The work of Ruef, Higgins, and Glaeser (nd) reports on the positive behavioral support strategies for teachers and states the fact that teachers "report that student behavior is their number one difficulty." (p.2) In addition it is reported that the teachers who are more experienced "do endorse proactive strategies and are comfortable with the premise of positive behavioral support." (Ruef, Higgins, and Glaeser, nd, p. 2) Positive behavioral support is touted to be "different -- even revolutionary -- because it is based on determining not only what, where, when and how challenging behaviors occur, but also why." (Ruef, Higgins, and Glaeser, nd, p.2) It is reported that PBS operates "under the premise that behavior is not random but that any persistent challenging behavior 'works' for the student." (Ruef, Higgins, and Glaeser, nd, p. 3) Challenging behaviors such as head-banging are held within this theory to involve some action that functionally is effective for the student in some way. PBS is reported to "broaden intervention from one approach -- reducing challenging behavior -- to multiple approaches: changing systems, altering environments, teaching skills, and appreciating positive behavior" with the goal not be elimination of the behavior but instead "to understand the behavior's purpose so that the student can replace it with new, prosocial behaviors that achieve the same purpose." (Ruef, Higgins, and Glaeser, nd, p. 3)
The NASBE Discussion Guide published in March 2012 entitled "Teacher Induction: Improving State Systems for Supporting New Teachers" relates that assigning mentors to new teachers is of critical importance. The selection process for mentors that is rigorous in nature and that is used by induction programs of high-quality include: (1) effective instructional practice of at least three years; (2) the mentor has used self-reflection and integrated it into their own teaching practice; (3) the mentor will possess knowledge of content and "subject-based pedagogy." ; (4) the mentor is committed to professional growth that is ongoing for both mentors and new teachers; and (5) the mentor is empathetic and understanding toward the new teacher's needs. (NASBE Discussion Guide, 2012, p. 7)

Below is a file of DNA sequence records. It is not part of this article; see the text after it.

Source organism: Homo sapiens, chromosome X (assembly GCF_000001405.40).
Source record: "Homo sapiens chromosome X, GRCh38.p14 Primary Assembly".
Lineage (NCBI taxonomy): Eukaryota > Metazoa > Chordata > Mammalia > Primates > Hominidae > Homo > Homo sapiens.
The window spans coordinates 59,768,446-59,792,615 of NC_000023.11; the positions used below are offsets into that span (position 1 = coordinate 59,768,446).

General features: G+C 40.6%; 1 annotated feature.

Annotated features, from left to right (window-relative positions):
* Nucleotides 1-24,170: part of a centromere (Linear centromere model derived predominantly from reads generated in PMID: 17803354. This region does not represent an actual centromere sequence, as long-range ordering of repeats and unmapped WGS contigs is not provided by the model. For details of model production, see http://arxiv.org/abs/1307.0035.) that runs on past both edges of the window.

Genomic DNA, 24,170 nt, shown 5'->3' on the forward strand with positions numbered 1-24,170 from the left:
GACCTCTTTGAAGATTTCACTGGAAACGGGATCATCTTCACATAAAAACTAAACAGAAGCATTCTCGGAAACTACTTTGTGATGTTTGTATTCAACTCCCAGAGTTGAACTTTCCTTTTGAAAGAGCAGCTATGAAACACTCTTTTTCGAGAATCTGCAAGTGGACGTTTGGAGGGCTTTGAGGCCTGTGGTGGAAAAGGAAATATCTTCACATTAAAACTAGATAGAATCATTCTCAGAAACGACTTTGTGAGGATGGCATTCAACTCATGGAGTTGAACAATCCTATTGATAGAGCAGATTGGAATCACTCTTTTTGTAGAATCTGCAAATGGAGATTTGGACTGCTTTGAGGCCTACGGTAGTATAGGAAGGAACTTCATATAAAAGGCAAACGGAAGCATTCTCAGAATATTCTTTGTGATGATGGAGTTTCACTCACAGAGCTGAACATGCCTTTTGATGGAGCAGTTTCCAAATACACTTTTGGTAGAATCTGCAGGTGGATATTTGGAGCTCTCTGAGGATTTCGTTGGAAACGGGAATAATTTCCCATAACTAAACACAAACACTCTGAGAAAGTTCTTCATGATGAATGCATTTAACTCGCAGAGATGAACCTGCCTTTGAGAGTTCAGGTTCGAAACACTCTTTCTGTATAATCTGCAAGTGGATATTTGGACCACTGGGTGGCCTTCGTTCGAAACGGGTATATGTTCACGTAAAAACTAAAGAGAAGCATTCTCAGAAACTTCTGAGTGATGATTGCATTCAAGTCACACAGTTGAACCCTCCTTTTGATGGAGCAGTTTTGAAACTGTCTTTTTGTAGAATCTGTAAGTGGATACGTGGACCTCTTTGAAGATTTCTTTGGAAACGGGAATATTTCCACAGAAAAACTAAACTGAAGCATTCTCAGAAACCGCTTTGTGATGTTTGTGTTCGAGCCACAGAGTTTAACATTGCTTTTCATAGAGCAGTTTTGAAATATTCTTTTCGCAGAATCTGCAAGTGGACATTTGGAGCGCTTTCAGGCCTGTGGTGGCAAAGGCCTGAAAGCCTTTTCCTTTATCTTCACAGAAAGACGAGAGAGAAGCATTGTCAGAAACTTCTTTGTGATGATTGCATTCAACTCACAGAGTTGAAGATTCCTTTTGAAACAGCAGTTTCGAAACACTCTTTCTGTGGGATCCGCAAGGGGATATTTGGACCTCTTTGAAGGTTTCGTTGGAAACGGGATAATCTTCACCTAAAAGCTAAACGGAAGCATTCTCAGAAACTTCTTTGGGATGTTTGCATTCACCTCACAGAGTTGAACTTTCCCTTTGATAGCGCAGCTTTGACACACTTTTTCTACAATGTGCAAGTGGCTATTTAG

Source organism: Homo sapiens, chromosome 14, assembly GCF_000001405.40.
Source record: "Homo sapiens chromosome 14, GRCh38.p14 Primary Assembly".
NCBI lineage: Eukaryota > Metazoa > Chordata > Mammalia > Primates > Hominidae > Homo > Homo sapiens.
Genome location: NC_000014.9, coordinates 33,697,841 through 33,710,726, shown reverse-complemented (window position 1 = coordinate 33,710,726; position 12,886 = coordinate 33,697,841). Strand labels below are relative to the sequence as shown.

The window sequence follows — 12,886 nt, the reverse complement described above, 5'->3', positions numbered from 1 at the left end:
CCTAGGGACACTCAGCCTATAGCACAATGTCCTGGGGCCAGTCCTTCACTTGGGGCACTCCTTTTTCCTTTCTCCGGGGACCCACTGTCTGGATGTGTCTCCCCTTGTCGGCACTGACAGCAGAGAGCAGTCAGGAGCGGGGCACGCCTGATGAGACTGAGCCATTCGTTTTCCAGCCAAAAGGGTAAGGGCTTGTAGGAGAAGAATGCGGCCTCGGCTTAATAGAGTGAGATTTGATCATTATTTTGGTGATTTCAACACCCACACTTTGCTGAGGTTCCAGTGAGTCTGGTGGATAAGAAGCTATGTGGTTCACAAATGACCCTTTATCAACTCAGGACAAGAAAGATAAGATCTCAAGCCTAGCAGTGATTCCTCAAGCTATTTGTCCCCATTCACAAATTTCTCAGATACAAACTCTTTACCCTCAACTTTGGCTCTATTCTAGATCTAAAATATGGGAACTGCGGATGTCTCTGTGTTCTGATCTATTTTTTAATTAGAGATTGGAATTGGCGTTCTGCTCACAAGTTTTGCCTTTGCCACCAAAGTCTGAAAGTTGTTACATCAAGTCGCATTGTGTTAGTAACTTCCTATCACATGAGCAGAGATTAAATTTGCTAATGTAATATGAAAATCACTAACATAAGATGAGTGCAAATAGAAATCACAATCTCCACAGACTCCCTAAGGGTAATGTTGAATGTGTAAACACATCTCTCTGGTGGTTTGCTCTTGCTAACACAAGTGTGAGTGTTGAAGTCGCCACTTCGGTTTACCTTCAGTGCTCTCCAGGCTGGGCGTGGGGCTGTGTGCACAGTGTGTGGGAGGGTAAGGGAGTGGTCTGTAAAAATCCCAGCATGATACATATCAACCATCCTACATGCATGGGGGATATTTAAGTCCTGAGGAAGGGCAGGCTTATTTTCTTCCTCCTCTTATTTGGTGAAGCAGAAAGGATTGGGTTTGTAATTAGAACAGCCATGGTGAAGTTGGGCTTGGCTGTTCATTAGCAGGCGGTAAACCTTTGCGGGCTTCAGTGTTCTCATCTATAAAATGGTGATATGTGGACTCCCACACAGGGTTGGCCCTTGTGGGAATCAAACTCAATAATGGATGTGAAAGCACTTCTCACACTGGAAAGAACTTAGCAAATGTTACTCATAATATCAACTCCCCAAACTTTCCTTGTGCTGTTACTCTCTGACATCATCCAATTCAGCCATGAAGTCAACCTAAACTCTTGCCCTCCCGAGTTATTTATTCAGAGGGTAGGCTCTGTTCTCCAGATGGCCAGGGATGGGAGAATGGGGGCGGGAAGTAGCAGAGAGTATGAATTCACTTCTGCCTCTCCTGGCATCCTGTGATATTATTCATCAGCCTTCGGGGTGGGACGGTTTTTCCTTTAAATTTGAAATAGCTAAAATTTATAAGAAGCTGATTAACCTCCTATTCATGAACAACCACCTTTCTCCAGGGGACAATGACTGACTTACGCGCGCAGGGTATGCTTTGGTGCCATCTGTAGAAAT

The work of Romano and Gibson (2006) identifies the struggles and problems that new teachers face and report that these include the following: (1) external policy factors that the teacher has no control over; (2) issues relating to special needs students who were full participants in the regular classroom due to inclusion policies; (3) management of the classroom and specific issues relating to student behavior and techniques for gaining student participation in the activities and instruction in the classroom; (4) personal issues and specifically the concerns and accomplishments of teachers that were separate issues from teaching in the classroom; (5) issues in regards to having a full command of some area of content and its use with a student group; (6) issues relating to parents of some students; and (7) issues relating to evaluation of the teacher whether it be mandated or spontaneous in nature. (Romano and Gibson, 2006, paraphrased)
According to the work of Walker (2003) problems and issues faced by new teachers include "too little respect, money, and time." (p.1) Walker repots that Associate Professor of Education at a Wake Forest University wanted to understand teacher attrition better and conducted a study that "drew on the personal accounts of 105 middle and high school teachers in their first three years of teaching to identify factors that might lead them to leave the profession." (Walker, 2003, p.1) It is reported that the focus of the study was on the six problem areas of: (1) societal attitude towards teachers; (2) financial issues; (3) time scarcity; (4) workload; (5) working conditions; and (6) relationships with students and parents. (Walker, 2003, p. 1) It is reported "The participants in the study believed that the attitude of society toward the teaching profession was unfair…
(Stansbury and Zimmerman, 2000, paraphrased)